Rep. Paul Broun assailed by watchdog group

Broun

ATHENS, Ga. — U.S. Rep. Paul Broun, R-Athens, was named one of the “most corrupt members of Congress” by a Washington, D.C., watchdog group on Wednesday, the same day a local organization aimed at stopping his Senate candidacy filed for federal recognition.

Broun, whose 10th District represents a portion of the Augusta area, was named to the annual list put together by Citizens for Responsibility and Ethics in Washington for the second consecutive time.

The congressman, however, rebuts the criteria used for his inclusion.

The listing stems from his “failure to disclose the true source and terms of his campaign loans,” according to the group’s report.

When he ran for the congressional seat in 2007, he reported making personal loans without interest to his campaign. In 2010, his campaign reported making more than $30,000 in interest payments to Broun, according to the report.

Broun was one of 13 members of Congress – four Democrats and nine Republicans – named in the report.

In 2011, after the watchdog group filed a complaint with the Federal Election Commission, Broun’s then-spokesman blamed the mix-up on an “inexperienced staffer who made a simple error” when reporting the loan. The loan stemmed from a home equity line of credit through Athens First Bank & Trust and included market-rate interest, the spokesman said.

Broun’s campaign finance reports were amended in 2012 and included two previously undisclosed loans, as well as new information on the known loans, according to the report. The newly disclosed loans totaled about $207,000, bringing the total for the loans in question to $321,000.

The group is alleging that Broun violated several campaign finance laws by mischaracterizing the bank loans as coming from personal funds and might have violated others by failing to disclose the loan in the amended 2010 report. The report cites a congressional rule that members of the House of Representatives conduct themselves “at all times in a manner that reflects creditably on the House” in condemning Broun. An investigation by the FEC is pending, according to the group’s report.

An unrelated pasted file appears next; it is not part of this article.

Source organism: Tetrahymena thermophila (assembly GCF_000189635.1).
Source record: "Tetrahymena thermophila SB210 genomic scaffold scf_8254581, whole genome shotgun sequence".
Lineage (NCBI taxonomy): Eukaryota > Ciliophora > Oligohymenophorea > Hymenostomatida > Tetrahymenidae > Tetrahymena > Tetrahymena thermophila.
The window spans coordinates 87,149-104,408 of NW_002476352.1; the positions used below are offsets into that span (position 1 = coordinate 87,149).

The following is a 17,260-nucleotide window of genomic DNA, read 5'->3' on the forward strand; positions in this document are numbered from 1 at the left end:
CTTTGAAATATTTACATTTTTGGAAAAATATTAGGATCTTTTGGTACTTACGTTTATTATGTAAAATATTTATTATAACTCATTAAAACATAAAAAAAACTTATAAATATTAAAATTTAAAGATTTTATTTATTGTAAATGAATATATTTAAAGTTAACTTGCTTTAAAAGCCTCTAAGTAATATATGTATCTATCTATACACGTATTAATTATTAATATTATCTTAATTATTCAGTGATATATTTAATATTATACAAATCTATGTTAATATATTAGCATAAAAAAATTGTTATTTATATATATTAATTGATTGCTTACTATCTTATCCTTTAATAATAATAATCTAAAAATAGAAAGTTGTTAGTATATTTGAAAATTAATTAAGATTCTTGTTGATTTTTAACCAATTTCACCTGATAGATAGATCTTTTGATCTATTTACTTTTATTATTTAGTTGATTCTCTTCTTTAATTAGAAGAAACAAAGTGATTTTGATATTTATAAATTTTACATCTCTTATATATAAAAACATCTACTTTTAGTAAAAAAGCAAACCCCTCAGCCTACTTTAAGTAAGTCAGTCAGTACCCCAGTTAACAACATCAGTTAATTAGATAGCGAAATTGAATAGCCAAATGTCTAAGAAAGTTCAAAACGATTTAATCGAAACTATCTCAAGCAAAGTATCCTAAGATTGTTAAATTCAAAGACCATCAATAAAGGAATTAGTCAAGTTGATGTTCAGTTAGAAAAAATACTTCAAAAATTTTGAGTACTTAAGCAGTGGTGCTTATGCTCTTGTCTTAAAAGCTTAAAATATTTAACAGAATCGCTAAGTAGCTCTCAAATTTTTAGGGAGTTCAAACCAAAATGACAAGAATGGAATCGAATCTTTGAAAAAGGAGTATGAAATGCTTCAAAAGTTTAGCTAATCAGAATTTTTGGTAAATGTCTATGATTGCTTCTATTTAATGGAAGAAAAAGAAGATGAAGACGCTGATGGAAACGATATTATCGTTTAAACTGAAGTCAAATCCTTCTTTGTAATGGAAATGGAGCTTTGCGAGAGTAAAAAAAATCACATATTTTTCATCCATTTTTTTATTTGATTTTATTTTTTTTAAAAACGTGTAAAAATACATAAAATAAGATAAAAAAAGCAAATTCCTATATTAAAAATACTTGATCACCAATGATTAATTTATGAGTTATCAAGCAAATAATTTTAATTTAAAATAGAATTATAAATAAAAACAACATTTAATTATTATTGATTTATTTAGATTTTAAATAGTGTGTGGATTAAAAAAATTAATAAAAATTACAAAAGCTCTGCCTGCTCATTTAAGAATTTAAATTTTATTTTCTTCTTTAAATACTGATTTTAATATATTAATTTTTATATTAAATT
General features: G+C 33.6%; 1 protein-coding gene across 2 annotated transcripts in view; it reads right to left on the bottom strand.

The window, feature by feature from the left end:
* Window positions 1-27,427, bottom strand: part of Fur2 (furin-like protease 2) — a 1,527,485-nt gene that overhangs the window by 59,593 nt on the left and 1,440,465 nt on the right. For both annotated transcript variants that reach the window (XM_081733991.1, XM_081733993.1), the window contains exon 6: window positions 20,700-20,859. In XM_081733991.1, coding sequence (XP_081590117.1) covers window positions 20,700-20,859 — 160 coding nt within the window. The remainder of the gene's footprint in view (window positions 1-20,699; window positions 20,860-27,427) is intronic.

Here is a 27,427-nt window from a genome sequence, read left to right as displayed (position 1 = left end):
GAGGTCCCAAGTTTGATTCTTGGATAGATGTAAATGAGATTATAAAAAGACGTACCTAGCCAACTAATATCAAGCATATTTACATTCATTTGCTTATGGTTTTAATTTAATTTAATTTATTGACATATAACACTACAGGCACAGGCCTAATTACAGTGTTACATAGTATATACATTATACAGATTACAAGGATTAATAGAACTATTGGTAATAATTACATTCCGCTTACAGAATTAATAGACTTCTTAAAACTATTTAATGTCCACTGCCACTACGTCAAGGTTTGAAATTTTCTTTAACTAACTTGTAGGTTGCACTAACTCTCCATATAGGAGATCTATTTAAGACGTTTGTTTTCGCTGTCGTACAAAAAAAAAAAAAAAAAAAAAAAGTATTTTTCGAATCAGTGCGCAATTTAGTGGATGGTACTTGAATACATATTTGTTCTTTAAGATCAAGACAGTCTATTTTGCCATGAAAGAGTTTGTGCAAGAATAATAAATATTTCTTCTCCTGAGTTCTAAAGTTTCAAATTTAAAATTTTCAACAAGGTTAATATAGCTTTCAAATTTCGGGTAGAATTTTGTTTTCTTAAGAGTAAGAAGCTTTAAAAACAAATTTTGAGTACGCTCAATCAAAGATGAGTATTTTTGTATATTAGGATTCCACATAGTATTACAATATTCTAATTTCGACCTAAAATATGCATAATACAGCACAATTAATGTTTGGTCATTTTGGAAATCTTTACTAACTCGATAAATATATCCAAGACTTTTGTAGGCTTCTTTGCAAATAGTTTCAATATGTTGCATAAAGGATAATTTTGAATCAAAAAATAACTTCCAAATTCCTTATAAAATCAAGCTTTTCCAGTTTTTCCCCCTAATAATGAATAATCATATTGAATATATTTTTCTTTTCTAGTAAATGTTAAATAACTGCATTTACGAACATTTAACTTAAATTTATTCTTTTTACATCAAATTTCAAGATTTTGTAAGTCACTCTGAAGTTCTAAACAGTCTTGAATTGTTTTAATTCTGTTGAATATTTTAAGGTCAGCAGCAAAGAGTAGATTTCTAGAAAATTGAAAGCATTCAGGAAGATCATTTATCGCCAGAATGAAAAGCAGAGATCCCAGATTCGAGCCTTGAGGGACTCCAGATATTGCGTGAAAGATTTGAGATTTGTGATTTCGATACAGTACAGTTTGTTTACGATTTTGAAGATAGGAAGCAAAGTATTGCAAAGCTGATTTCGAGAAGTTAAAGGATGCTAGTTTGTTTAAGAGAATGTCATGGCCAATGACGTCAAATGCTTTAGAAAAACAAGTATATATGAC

“Incredibly, Rep. Broun is now seeking a promotion to the Senate without ever fully explaining the source of money he used to get elected to the House,” its executive director, Melanie Sloan, said in a news release. “Members of Congress should not be able to evade the basic requirements of the law by relentlessly obfuscating the truth.”

In response, Broun’s office sent a report from the Office of Congressional Ethics, labeled confidential, that reads “there is not substantial reason to believe that a violation of House rules or federal law occurred” in relation to Broun’s earning interest income from the loan. The Aug. 24, 2012, report show that the ethics board unanimously recommended the House Committee on Ethics dismiss the allegations of wrongdoing.

“I cooperated fully with the Office of Congressional Ethics during their thorough review of these baseless charges,” Broun said in a statement. “Additionally, I worked with the Federal Election Commission to update all my campaign’s previous filings. In the end, the OCE voted unanimously, and on a bipartisan basis, to recommend dismissal of this matter. This so-called ‘watchdog’ group doesn’t care about the facts, they just care about advancing their fundraising efforts.”

A spokesman from his campaign, who also serves as his spokesman in the House of Representatives, did not respond to a request for comment about the local group forming to end Broun’s Senate hopes. The group, Trust 2014, formally opposes fellow Senate candidates and U.S. Reps. Phil Gingrey and Jack Kingston, too, though it originated with opposition to Broun.

Caroline Daniel Ramsey, the lead adviser for Trust 2014 and its Crush campaign, described the three men as nonprogressive in their views, clarifying “when I say progressive, I don’t mean liberal; I mean thinking like it’s 2013.” She said the men are so polarizing and antagonistic that it is difficult to have civil discourse about their beliefs and policies or even trust them.

“You want to trust your politicians like you trust your neighbors,” she said.

Ramsey and fellow campaign organizer Michael Smith have roots in the Organizing for Action campaign, which stemmed from President Obama’s re-election efforts.

The idea of the new political action committee is to raise the level of rhetoric in politics to where people can have civil discourse and find common ground to move forward, they said. Its aim is to talk with swing voters leading up to the election about their choices, though it does not officially advocate for any candidate.

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